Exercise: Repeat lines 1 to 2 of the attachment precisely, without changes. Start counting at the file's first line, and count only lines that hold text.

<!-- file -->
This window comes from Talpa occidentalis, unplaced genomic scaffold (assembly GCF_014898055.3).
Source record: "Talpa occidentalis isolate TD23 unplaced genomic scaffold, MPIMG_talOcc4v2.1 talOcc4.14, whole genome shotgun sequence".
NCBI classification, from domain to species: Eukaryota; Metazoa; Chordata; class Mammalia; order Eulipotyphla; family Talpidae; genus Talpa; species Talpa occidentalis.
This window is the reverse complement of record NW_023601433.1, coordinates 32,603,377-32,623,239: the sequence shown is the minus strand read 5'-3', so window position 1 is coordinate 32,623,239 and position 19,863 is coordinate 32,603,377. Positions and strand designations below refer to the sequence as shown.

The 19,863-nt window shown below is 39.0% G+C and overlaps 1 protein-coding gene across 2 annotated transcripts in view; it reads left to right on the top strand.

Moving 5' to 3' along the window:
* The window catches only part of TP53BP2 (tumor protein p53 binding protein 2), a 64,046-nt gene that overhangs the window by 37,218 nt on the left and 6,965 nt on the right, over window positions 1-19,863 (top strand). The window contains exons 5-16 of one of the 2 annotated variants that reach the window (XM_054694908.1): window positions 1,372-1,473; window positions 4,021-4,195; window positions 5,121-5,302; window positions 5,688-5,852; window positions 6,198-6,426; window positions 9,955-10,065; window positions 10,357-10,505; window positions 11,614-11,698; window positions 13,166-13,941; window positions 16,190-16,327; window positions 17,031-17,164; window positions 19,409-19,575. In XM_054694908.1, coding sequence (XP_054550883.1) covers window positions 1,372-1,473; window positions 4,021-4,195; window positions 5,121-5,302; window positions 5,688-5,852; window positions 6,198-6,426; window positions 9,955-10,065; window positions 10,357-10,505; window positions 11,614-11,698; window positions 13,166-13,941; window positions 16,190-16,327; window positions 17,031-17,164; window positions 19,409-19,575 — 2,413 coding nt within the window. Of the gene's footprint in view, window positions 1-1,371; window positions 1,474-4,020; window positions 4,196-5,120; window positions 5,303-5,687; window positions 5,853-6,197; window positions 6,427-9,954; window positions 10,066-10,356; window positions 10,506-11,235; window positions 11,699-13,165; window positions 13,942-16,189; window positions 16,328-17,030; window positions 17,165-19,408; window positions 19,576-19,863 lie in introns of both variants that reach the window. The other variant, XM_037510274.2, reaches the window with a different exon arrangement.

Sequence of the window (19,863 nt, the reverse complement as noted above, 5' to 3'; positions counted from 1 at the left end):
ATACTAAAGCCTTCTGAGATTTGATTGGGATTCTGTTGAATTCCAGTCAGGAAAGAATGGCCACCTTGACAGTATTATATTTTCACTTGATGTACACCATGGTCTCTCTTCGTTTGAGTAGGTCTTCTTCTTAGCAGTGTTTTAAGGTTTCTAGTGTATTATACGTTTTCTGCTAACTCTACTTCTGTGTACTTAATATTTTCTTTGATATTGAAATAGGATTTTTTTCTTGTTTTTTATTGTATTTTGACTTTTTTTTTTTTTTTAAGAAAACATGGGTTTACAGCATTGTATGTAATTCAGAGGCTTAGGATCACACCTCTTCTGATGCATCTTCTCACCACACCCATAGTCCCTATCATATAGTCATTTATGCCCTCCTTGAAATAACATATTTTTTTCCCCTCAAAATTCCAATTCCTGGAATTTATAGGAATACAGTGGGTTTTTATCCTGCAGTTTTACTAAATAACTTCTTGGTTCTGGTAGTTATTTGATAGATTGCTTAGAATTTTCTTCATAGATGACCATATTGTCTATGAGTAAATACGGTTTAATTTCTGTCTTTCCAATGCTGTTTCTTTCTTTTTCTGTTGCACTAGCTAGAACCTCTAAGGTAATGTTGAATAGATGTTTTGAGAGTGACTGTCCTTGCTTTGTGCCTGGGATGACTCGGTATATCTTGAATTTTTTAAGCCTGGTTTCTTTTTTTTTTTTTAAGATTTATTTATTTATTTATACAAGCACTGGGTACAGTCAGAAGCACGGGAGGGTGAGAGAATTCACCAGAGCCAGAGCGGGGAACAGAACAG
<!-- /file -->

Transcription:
This window comes from Talpa occidentalis, unplaced genomic scaffold (assembly GCF_014898055.3).
Source record: "Talpa occidentalis isolate TD23 unplaced genomic scaffold, MPIMG_talOcc4v2.1 talOcc4.14, whole genome shotgun sequence".